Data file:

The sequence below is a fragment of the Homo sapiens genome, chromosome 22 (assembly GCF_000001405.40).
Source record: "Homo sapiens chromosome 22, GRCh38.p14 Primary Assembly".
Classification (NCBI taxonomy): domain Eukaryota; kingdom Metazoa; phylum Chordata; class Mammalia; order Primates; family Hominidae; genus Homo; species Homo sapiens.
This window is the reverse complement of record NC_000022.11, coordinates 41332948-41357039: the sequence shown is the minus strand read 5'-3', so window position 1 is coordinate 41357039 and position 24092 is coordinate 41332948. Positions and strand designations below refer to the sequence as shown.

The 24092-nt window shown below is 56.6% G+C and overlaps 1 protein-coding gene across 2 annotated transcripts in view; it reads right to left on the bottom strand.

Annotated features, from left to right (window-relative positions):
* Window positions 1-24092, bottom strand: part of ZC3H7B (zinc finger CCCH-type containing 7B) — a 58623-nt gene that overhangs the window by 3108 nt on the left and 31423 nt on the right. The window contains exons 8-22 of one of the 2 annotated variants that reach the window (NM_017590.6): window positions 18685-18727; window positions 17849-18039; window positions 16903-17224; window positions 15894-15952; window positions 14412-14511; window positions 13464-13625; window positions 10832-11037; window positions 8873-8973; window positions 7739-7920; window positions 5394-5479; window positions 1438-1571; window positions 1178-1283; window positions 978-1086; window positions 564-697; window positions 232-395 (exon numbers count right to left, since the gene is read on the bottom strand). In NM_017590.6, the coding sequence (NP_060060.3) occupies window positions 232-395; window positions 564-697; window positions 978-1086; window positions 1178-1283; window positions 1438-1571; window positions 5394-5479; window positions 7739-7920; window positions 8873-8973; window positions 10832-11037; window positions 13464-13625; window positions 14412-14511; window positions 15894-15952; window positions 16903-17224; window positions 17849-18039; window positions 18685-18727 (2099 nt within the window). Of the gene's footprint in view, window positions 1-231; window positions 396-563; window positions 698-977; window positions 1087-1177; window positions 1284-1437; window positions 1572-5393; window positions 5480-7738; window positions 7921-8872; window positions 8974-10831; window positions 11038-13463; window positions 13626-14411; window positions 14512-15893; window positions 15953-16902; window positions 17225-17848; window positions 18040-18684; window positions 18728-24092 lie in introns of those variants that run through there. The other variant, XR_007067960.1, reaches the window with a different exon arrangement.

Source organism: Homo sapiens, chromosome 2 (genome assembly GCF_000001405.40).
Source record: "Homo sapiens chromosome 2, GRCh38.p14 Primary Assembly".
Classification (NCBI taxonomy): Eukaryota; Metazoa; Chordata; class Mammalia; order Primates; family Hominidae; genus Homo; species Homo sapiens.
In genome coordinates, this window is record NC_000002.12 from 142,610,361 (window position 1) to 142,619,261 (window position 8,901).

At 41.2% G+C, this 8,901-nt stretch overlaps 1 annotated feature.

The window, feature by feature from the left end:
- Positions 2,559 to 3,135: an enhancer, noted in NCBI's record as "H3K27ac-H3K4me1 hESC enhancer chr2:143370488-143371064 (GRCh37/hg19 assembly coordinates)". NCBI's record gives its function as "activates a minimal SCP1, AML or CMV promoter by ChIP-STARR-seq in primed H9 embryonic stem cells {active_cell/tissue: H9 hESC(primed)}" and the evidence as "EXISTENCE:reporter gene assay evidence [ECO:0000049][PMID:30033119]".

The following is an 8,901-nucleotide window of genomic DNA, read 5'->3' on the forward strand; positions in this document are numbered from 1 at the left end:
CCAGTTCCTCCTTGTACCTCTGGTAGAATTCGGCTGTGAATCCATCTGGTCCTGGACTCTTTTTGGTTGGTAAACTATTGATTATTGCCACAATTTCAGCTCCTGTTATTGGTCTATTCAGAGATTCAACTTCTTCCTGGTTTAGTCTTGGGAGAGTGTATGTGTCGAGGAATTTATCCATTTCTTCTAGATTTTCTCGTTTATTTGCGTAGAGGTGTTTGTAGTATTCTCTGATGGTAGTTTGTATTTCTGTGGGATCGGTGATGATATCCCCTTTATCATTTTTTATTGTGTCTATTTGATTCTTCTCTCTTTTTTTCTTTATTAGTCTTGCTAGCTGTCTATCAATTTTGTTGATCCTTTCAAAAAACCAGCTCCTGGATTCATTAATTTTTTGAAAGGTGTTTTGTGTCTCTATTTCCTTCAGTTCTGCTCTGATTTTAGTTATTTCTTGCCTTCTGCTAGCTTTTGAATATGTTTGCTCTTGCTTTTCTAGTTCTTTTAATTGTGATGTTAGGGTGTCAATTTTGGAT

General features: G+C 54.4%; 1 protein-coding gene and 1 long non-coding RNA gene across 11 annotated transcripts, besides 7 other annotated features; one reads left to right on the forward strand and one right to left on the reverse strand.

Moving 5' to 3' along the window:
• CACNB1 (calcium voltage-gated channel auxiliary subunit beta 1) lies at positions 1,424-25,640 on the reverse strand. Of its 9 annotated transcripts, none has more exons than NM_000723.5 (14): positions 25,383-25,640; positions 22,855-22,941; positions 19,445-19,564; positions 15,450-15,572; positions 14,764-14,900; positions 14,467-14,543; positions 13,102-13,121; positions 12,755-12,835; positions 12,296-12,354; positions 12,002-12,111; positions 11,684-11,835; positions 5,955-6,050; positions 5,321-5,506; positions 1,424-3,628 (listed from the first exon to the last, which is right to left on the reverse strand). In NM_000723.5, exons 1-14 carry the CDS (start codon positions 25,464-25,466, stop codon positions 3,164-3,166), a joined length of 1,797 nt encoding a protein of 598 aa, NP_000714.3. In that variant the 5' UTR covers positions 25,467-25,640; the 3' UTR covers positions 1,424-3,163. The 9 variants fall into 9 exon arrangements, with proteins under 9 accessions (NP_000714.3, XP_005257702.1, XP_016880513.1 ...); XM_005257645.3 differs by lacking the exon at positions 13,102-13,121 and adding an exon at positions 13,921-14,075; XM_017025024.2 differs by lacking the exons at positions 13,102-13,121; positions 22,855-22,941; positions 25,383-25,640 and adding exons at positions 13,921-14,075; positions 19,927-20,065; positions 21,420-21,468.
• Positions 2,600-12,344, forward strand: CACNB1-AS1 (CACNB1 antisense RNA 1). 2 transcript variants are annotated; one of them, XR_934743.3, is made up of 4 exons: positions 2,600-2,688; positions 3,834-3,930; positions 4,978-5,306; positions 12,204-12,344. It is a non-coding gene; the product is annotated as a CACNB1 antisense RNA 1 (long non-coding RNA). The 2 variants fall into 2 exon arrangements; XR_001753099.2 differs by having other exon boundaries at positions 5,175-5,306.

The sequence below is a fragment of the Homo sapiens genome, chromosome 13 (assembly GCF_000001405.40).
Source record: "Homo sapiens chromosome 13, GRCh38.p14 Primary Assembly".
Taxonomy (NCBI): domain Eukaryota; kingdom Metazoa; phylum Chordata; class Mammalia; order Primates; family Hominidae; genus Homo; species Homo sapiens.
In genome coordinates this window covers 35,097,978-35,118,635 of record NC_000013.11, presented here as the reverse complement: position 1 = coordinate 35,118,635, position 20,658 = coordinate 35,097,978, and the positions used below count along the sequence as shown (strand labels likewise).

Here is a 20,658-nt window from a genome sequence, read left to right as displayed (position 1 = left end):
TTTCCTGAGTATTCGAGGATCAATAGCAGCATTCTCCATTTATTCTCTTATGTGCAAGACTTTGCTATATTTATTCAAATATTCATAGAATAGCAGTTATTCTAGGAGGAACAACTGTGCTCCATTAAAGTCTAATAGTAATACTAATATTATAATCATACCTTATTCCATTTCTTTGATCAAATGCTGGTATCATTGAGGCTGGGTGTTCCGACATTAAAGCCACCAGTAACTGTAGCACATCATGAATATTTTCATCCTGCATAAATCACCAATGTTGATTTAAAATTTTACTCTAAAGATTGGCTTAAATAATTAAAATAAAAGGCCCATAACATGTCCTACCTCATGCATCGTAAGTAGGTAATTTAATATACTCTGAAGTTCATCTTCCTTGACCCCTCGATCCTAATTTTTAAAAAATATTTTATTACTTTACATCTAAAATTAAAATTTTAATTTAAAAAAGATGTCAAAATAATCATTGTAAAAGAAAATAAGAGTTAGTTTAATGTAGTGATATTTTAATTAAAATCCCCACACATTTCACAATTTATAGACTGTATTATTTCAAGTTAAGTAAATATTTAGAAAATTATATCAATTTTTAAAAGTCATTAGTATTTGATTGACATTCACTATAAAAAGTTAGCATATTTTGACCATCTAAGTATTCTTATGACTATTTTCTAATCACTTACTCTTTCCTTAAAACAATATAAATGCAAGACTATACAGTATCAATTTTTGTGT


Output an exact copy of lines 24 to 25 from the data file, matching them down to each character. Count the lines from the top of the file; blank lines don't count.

In genome coordinates this window covers 35,097,978-35,118,635 of record NC_000013.11, presented here as the reverse complement: position 1 = coordinate 35,118,635, position 20,658 = coordinate 35,097,978, and the positions used below count along the sequence as shown (strand labels likewise).

Here is a 20,658-nt window from a genome sequence, read left to right as displayed (position 1 = left end):